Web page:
by Bruce Thornton
Why the anti-Trumpers just can't give credit to the president for his successes.
Nearly a year-and-a-half into Donald Trump’s presidency, Trump Derangement Syndrome continues to rage. No number of successes––from tax reform and low unemployment rates not seen since 2000, to bringing North Korea’s Kim Jong Un to the bargaining table––can lower the fever of the anti-Trump disease. Even those few who are willing to give grudging recognition to Trump’s achievements feel compelled to add snarky asides about his person and style in order to assert their anti-Trump bona fides.
How can we explain this bizarre obsession with image and style in the teeth of successful substance?
I’m not talking so much about the progressive Dems. Like the scorpion in the fable, poisonous slander is in their nature. Their slogan has always been “by any means necessary,” a dogma at home in the breviary of every looney cult. So too is their aggressive belief in their own self-righteousness and entitlement to rule, which the election of Trump has challenged. This certainty of their own purity allows them to excuse any number of inconsistencies and double standards. That’s why they will complain hysterically about Trump’s past sexual peccadillos, while shrugging off Bill Clinton’s sexual assaults and sordid adventures on the Lolita Express; or they will hyperventilate at Trump’s vulgar tweets while enjoying Michelle Wolfe’s mean-girl insults and pornographic “humor” at the media’s nerd prom, aka White House Correspondents Dinner.
More interesting is the continuing resentment and anti-Trump animus on the part of self-proclaimed Republicans and conservatives. Even when acknowledging Trump’s successes, they too can’t resist some attack on Trump that signals their lofty virtue. They still reflexively insist that “principle” and “values” lie behind their disdain, that Trump has violated the “norms and traditions,” as serial liar and Democrat toady James Comey put it, that previous presidents have honored. Trump’s lack of decorum and his braggadocio, we continually hear, is “not who we are.”
Well, as Tonto says to the Lone Ranger in the old joke, “What do you mean ‘we,’ white man?”
The fact is, “we the people” of the United States from the beginning have been made up of a voluminous diversity of religious beliefs, economic interests, geography, folkways, mores, traditions, accents, rhetorical styles, and standards of decorum and taste. This often contentious and conflicting variety explains why the Founders created a government comprising sovereign states, along with the divided and balanced federal government. Our system of government respects and preserves from tyranny that diversity, that multiplicity of ways of being American, from the Congregationalist Boston Brahmin, to the evangelical frontier Scotch-Irish. The greatness of American literature, from Henry James to Mark Twain to Walt Whitman, derives from the homage paid to the “multitudes,” as Whitman put it, that America contains.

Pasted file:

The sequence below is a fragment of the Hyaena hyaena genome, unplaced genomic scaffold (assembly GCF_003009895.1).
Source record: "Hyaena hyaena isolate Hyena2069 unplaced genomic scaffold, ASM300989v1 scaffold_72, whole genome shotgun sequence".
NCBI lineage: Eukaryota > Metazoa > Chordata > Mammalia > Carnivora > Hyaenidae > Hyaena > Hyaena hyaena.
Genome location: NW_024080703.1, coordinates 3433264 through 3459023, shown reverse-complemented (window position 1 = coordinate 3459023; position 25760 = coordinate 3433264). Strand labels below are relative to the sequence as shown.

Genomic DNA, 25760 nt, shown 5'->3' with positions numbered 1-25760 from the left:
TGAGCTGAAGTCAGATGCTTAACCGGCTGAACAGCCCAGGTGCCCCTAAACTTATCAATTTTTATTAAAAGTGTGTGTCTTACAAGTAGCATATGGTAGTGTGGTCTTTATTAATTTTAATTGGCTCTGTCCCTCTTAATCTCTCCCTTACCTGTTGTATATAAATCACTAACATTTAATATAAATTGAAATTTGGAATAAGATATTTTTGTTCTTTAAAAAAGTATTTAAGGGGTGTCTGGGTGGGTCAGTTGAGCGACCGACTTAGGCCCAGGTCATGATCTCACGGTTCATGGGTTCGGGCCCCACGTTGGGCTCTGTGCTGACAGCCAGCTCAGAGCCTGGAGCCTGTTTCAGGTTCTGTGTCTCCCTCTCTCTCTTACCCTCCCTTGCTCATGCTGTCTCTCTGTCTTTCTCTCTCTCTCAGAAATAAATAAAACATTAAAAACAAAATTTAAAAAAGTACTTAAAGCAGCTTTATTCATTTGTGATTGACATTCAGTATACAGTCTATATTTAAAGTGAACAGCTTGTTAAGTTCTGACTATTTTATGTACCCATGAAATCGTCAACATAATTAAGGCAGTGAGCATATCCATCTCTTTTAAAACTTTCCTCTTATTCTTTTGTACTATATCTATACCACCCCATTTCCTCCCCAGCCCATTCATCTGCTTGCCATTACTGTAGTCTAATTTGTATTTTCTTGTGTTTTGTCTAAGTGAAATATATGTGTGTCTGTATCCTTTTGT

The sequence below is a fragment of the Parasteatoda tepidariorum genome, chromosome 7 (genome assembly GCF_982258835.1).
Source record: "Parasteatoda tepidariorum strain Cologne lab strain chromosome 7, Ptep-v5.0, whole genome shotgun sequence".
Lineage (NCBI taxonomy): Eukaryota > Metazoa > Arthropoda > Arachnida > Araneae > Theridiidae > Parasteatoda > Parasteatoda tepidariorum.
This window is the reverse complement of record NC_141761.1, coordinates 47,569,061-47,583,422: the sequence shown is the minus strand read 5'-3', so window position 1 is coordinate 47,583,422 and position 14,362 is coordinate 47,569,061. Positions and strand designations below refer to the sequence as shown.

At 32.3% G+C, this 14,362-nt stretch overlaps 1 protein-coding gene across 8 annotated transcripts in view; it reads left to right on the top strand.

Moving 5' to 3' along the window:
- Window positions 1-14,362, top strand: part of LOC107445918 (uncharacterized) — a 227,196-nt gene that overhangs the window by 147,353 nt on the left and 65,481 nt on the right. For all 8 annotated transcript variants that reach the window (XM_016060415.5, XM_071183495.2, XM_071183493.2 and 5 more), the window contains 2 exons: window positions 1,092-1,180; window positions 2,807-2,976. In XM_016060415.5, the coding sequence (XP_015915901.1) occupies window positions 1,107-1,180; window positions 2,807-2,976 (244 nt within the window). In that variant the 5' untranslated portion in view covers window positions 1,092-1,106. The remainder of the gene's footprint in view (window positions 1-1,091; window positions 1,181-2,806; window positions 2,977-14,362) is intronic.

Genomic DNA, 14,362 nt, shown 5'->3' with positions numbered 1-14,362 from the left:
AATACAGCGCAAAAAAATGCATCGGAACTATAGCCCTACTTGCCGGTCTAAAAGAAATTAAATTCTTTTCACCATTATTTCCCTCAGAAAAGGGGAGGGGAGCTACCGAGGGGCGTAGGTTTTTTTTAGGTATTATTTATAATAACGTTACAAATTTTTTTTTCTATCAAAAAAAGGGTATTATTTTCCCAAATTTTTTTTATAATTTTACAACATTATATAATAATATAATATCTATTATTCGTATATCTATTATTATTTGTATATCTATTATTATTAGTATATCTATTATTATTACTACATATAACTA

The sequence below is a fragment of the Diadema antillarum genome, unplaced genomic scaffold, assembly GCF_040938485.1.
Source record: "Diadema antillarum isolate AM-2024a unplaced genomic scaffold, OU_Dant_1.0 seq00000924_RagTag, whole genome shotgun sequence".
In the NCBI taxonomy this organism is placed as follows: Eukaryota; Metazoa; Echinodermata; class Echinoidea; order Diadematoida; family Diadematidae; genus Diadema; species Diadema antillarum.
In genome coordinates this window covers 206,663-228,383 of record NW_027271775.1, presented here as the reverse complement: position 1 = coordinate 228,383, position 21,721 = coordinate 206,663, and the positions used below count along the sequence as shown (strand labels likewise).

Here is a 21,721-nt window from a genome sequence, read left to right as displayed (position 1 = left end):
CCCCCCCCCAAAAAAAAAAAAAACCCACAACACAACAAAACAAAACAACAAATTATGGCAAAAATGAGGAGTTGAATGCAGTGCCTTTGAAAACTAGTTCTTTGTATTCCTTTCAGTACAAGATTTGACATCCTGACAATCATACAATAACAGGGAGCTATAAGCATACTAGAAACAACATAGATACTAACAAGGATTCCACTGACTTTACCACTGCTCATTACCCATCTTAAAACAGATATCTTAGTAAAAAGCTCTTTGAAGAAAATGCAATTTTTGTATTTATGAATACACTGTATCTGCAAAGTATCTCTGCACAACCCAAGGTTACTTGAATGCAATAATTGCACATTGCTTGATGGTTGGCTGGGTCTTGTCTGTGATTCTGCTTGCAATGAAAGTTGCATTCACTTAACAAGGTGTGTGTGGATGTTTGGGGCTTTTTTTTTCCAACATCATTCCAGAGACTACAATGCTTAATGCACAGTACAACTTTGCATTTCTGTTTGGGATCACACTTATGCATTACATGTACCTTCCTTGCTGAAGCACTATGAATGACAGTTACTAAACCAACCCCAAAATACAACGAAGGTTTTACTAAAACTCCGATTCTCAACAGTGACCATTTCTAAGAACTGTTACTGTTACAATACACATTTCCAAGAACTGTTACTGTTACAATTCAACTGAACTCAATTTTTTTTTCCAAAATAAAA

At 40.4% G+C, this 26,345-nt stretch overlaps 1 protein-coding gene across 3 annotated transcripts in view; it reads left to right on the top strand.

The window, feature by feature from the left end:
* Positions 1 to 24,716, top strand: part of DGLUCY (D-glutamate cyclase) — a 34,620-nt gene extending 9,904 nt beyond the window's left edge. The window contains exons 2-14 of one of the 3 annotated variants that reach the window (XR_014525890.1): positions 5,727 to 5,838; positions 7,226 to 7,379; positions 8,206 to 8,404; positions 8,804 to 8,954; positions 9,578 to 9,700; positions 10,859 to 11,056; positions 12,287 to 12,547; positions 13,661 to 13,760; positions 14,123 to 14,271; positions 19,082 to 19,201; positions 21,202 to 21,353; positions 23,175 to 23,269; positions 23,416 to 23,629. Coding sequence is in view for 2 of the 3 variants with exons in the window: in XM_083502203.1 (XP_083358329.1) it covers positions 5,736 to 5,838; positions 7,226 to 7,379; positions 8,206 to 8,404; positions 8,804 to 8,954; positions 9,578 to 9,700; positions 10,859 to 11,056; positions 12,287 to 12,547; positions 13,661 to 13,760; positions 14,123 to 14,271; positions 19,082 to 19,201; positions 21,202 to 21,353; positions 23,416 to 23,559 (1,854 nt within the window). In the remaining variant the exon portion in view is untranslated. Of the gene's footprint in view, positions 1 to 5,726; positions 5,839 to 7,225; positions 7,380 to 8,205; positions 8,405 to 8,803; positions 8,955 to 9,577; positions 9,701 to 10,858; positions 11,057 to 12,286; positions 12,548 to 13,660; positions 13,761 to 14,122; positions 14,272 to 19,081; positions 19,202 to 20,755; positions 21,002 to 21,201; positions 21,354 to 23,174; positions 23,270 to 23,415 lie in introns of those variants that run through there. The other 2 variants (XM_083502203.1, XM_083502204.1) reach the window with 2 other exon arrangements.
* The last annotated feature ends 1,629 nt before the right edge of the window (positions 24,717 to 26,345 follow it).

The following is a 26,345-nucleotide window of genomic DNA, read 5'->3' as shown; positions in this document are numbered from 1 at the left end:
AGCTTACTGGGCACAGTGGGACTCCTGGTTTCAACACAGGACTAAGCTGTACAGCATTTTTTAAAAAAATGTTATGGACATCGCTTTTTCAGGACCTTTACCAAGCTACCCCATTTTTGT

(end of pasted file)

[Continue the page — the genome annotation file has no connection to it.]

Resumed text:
In the last century, however, several developments began to elevate one of those ways of defining “who we are” into the default identity for all Americans. One key to this change was television, especially news shows. Until cable news, talk radio, social media, and the internet restored a diversity of viewpoints, just three national networks reduced American identity to that of the anchors, writers, and producers of news. Now the politics, cultural tastes, manners, pastimes, educational credentials, standards of decorum and civility, even the zip codes and accents of the mostly coastal elites began to crowd out the other ways of being American. They alone now comprised the “traditions and norms” of Americans, especially national politicians, perhaps best symbolized by their red ties and darks suits, the uniform of the male political elite.